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The problem with marijuana is that, unlike alcohol or tobacco, one use is enough to set off some sort of neurological reaction (I've not looked into the science of it) that has severe effects on mental health, sometimes even as bad as schizophrenia.


It's not quite like that. The only way you'll get schizophrenia from it is if you already had the genetics for it. If you never had a predisposition for it, you can't get it. Marijuana justs brings it on a little earlier.


Plus:

We consider whether the strength of evidence on the psychological harms of cannabis has changed substantially and discuss the factors that may have influenced recent public discourse and policy decisions. We also consider evidence for other harms of cannabis use and public health implications of preventing cannabis use. We conclude that the strongest evidence of a possible causal relation between cannabis use and schizophrenia emerged more than 20 years ago and that the strength of more recent evidence may have been overstated—for a number of possible reasons. We also conclude that cannabis use is almost certainly harmful, mainly because of its intimate relation to tobacco use. The most rational policy on cannabis from a public health perspective would seem to be one able to achieve the benefit of reduced use in the population while minimizing social and other costs of the policy itself. Prohibition, whatever the sentence tariff associated with it, seems unlikely to fulfil these criteria.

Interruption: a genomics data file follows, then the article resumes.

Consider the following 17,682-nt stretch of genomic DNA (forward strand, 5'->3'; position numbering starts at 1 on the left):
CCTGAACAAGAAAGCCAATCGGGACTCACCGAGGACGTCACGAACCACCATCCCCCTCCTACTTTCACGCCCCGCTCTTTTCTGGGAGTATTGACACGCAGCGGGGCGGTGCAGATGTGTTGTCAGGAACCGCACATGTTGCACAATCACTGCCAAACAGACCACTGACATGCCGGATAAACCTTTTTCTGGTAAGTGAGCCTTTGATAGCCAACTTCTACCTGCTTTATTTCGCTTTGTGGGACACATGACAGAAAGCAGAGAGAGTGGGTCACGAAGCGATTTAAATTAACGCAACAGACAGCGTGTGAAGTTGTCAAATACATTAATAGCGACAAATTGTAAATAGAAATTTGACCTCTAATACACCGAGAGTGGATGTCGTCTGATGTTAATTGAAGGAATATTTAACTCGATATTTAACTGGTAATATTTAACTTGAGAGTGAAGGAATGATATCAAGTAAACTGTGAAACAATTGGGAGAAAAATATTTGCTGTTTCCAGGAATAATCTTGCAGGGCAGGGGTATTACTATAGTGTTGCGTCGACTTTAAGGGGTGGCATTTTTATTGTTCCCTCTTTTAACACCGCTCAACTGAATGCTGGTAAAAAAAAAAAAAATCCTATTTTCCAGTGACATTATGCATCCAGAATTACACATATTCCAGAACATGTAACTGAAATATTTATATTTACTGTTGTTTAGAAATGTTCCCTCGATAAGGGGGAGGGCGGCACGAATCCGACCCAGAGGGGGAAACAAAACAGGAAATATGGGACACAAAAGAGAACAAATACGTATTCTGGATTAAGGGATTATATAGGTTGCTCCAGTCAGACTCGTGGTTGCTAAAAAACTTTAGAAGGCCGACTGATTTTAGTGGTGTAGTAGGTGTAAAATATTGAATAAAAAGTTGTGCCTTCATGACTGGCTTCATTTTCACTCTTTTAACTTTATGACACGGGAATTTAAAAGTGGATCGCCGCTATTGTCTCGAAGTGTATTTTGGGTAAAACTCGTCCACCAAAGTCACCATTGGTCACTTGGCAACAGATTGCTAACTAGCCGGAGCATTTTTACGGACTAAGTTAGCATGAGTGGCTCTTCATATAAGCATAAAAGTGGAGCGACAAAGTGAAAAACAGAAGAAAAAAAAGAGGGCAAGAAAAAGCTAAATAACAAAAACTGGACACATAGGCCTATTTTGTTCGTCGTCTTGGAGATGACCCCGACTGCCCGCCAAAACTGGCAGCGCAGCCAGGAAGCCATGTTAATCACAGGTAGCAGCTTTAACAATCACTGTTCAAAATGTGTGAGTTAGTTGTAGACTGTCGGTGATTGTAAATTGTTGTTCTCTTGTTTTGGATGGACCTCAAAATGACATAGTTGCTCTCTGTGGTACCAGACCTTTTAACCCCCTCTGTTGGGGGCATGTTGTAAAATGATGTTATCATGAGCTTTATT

ABSTRACT: How ideology shapes the evidence and the policy: what do we know about cannabis use and what should we do?

Which is another point: even if it's not a particularly good thing (something I'm not necessarily willing to acknowledge), prohibition most definitely isn't, and it's not helping.

#79
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The funniest part about "Legalize it, regulate it, tax the crap out of it" is how the argument ignores the fact that there is an entire black market of people already buying, selling, transporting, etc. They don't care about the law, why do you think they'd start caring once it is legal?

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#80
magekillr
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The funniest part about "Legalize it, regulate it, tax the crap out of it" is how the argument ignores the fact that there is an entire black market of people already buying, selling, transporting, etc. They don't care about the law, why do you think they'd start caring once it is legal?


There's a black market BECAUSE of prohibition. Have you even heard of Al Capone?

Also, you're not a libertarian.